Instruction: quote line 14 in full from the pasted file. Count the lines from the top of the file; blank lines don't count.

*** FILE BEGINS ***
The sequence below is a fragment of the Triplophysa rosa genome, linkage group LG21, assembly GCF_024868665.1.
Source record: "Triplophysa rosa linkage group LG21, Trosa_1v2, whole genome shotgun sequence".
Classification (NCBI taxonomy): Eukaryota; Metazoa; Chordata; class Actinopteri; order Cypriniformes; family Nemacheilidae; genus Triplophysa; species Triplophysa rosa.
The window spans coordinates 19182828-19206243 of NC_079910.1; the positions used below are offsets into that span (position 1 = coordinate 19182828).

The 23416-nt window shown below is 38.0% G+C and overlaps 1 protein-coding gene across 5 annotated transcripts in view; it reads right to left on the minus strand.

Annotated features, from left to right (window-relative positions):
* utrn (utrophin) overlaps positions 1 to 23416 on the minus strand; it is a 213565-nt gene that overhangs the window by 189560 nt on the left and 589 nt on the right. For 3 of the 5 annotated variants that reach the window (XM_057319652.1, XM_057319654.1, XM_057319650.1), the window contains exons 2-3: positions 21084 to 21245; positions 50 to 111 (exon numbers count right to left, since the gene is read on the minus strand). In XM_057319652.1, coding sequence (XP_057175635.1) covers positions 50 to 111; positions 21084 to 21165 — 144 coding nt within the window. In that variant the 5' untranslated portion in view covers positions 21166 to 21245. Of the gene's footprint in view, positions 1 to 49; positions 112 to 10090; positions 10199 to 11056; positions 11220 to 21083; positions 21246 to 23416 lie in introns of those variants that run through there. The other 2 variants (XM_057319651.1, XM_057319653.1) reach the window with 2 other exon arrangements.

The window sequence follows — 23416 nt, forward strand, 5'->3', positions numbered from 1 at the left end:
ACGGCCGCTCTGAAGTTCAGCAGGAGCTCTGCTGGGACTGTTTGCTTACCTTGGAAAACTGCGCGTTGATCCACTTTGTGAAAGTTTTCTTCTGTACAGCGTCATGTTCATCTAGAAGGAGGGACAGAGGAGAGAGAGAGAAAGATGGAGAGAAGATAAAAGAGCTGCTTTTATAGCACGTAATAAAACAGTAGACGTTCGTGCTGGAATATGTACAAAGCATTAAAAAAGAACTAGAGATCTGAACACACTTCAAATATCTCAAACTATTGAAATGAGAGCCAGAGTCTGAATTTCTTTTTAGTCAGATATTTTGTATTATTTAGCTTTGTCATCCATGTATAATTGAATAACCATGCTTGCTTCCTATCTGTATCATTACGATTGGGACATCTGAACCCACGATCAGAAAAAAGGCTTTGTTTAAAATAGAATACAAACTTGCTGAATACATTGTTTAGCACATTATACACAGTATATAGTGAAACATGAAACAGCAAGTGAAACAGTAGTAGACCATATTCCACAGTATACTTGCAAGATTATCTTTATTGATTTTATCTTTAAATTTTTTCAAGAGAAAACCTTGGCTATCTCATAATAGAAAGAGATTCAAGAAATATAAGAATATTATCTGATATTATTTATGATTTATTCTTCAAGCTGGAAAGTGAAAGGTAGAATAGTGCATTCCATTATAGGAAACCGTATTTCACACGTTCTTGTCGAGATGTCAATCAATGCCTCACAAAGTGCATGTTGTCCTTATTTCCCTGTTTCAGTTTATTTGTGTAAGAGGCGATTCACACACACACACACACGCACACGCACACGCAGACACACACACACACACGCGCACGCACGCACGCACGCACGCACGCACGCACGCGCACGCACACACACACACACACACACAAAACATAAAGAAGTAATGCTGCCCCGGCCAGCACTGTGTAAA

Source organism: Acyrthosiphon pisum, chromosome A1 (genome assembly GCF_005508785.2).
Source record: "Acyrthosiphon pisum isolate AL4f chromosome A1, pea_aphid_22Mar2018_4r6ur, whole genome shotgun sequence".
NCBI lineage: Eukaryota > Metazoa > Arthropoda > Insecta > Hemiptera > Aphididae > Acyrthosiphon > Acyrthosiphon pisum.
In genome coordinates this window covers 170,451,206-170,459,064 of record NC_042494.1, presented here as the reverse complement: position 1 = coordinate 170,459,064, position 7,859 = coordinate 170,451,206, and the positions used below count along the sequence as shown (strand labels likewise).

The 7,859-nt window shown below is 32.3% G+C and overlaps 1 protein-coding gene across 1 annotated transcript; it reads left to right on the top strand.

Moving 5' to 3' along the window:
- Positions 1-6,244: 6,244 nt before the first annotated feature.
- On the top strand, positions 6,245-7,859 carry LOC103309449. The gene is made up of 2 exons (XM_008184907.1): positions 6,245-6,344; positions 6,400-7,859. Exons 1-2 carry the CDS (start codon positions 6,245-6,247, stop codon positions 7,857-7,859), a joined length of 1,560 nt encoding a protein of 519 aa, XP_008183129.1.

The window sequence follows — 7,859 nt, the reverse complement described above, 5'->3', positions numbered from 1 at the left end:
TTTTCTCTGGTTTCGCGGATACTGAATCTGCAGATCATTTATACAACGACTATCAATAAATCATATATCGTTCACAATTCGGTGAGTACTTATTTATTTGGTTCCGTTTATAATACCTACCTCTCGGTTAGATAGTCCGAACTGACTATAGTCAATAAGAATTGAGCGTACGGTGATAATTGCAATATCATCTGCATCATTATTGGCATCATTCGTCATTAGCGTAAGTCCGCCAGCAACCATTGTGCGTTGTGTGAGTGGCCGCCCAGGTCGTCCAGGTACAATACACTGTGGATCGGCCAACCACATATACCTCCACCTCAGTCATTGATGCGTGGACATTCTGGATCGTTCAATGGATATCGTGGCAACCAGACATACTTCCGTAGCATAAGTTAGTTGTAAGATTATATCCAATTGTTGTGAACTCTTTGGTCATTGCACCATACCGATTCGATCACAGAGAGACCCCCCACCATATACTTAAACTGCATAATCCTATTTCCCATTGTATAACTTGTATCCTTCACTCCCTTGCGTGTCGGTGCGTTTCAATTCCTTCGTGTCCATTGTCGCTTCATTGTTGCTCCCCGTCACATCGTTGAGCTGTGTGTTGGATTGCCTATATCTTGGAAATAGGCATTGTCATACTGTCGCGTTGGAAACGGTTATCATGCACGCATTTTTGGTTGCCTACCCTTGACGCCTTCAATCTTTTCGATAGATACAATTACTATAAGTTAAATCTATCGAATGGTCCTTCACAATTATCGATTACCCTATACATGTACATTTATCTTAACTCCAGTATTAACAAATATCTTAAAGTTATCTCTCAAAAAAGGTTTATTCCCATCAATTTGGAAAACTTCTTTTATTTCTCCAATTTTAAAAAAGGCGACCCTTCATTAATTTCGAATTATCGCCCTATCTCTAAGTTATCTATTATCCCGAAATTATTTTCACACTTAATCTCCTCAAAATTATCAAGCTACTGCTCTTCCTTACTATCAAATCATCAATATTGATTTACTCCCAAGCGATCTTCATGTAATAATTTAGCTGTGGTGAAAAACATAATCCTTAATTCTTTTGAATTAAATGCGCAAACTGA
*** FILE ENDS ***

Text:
The 7,859-nt window shown below is 32.3% G+C and overlaps 1 protein-coding gene across 1 annotated transcript; it reads left to right on the top strand.